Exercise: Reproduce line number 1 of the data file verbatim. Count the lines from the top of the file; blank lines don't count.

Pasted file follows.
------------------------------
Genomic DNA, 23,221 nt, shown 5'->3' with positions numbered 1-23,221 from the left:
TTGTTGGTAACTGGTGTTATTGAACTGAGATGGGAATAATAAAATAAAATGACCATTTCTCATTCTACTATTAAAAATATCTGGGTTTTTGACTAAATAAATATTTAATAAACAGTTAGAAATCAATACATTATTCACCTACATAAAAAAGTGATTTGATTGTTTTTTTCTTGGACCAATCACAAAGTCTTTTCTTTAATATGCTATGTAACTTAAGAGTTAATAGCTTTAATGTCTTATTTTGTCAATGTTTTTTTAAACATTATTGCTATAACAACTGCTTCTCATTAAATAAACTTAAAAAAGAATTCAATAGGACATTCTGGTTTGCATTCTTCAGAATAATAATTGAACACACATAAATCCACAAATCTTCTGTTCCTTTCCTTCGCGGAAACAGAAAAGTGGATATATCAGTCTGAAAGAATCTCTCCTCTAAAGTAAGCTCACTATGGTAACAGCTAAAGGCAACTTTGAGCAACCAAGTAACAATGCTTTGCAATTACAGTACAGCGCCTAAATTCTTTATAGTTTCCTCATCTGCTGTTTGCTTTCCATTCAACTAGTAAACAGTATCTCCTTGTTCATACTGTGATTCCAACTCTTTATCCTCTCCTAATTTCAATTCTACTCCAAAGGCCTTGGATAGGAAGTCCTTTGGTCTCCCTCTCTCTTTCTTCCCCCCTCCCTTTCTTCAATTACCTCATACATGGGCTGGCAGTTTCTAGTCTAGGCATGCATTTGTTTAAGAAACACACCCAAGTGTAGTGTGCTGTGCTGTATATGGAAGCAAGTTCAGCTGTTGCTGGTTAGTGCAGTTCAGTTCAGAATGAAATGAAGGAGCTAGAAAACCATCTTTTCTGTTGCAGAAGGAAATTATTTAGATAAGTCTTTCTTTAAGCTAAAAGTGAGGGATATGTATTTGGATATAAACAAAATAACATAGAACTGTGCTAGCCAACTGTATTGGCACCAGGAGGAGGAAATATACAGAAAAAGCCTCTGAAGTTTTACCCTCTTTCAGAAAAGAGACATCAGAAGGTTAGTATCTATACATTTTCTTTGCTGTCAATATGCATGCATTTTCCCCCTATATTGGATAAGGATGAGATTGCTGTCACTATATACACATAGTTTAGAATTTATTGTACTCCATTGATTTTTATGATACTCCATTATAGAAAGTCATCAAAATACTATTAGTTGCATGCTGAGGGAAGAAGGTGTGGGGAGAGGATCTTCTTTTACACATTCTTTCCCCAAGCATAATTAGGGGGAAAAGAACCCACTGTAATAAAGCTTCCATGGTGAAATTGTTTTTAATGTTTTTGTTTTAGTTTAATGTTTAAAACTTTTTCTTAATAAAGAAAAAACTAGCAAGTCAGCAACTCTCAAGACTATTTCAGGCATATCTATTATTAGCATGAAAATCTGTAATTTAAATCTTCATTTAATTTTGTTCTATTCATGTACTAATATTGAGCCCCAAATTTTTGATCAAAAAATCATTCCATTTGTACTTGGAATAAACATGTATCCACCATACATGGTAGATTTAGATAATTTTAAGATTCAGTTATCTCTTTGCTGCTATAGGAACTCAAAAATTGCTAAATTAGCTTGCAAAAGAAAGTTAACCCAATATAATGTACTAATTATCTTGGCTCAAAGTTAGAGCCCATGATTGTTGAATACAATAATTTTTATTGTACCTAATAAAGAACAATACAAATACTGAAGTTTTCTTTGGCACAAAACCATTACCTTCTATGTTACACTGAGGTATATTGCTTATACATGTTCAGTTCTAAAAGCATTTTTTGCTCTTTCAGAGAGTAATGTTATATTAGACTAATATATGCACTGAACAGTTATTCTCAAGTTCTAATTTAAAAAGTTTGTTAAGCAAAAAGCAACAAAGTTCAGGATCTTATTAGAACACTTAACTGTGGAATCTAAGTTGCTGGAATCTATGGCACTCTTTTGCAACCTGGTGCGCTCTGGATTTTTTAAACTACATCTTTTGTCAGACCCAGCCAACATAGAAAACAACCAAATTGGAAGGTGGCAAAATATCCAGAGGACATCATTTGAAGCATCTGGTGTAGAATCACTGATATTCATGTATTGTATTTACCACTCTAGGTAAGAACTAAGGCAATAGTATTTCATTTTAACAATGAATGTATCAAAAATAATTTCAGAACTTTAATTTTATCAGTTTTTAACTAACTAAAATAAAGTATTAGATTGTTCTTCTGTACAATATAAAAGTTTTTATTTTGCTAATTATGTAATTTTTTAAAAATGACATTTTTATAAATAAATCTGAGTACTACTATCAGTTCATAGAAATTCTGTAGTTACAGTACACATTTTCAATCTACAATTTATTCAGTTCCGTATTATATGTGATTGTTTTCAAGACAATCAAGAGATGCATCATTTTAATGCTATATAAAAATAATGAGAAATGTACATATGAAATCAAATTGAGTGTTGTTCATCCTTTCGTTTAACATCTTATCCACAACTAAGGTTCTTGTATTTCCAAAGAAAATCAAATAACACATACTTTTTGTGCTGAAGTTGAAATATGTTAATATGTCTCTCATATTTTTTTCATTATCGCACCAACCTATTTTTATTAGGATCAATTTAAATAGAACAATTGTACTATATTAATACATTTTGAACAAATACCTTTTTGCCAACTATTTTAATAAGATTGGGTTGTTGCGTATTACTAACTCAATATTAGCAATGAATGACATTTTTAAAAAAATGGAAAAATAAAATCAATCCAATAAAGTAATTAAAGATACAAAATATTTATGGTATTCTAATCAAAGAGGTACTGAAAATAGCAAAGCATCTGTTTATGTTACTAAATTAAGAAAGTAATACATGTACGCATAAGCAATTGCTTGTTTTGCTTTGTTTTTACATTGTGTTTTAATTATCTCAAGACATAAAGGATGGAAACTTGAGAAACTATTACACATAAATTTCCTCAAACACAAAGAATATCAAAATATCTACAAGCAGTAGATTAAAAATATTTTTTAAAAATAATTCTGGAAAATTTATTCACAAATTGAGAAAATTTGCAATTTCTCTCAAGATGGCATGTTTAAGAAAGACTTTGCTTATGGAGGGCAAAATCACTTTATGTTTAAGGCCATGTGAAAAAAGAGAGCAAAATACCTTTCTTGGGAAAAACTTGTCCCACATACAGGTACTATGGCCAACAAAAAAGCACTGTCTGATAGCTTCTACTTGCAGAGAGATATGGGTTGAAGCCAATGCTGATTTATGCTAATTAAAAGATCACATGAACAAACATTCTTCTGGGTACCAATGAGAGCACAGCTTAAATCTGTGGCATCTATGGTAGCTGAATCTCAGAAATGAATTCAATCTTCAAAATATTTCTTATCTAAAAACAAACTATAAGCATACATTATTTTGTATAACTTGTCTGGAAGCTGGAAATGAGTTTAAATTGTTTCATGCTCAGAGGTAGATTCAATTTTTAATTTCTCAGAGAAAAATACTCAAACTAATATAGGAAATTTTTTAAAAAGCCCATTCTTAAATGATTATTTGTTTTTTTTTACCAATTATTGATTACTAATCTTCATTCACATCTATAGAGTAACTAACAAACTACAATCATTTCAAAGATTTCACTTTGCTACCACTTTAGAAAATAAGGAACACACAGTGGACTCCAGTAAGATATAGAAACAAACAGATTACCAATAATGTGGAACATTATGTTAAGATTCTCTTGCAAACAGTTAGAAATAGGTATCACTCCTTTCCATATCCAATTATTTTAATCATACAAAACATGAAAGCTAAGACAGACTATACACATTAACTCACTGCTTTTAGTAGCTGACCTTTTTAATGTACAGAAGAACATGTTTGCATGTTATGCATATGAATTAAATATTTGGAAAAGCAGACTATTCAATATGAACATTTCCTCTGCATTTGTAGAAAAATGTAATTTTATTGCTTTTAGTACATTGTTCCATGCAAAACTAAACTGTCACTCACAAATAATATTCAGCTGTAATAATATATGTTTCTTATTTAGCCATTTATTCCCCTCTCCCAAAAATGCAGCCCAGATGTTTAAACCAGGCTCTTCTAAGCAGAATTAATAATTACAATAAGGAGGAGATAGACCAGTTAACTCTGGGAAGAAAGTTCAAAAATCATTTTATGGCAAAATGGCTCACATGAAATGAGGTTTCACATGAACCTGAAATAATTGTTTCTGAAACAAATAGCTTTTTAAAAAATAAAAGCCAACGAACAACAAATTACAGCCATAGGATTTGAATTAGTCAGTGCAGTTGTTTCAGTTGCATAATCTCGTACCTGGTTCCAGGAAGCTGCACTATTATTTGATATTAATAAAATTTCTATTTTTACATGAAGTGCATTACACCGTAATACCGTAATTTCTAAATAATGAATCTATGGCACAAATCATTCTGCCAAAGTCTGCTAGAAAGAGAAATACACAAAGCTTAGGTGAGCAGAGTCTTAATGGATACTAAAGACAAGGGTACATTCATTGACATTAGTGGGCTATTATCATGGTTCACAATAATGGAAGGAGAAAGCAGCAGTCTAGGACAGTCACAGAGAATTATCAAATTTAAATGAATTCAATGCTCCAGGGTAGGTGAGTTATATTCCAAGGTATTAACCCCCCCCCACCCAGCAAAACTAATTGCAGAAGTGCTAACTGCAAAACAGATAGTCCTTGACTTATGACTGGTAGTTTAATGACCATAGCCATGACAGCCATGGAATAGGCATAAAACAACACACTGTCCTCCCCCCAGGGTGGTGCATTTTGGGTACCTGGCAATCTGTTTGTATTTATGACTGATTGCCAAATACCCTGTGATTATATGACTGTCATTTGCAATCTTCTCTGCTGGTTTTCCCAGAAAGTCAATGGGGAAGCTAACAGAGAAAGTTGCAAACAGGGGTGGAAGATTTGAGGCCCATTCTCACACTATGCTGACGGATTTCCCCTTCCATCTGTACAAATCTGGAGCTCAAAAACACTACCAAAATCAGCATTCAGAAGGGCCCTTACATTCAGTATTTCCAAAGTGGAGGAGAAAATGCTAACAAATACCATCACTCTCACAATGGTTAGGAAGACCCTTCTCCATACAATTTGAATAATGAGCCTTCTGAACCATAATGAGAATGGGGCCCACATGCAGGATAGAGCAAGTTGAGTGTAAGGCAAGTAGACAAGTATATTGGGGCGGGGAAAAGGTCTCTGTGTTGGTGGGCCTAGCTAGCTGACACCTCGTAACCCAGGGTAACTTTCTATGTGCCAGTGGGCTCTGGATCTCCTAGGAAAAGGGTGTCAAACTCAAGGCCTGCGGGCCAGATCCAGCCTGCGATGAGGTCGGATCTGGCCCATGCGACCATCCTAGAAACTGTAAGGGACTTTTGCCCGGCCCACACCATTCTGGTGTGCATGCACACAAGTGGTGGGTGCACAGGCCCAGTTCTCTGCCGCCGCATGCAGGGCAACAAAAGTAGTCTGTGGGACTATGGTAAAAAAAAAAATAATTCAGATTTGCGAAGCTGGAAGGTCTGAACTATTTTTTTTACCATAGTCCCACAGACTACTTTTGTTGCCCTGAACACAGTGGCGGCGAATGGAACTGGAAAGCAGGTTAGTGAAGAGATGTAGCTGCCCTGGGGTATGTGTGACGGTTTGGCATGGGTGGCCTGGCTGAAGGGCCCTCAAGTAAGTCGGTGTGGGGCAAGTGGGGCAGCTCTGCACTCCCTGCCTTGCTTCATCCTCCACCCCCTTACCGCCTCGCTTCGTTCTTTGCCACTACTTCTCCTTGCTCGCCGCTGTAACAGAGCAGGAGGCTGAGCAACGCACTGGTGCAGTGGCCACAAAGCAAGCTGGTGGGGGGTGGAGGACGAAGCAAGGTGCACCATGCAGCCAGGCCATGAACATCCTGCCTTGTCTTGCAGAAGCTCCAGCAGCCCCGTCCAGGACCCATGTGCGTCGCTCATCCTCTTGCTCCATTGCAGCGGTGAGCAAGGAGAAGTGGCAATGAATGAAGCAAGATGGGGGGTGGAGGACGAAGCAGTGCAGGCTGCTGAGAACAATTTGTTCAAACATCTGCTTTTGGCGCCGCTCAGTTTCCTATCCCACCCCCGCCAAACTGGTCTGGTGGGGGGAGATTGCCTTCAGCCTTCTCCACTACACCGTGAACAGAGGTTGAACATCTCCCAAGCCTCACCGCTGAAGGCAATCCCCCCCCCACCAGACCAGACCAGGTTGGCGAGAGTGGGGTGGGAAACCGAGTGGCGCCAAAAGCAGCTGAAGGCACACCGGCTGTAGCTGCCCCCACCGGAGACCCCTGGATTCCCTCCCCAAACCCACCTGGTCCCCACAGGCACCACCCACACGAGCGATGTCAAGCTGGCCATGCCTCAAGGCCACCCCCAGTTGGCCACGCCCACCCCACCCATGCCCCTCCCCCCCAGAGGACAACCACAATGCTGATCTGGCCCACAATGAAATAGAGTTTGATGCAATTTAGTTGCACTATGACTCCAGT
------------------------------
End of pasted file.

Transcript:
Genomic DNA, 23,221 nt, shown 5'->3' with positions numbered 1-23,221 from the left: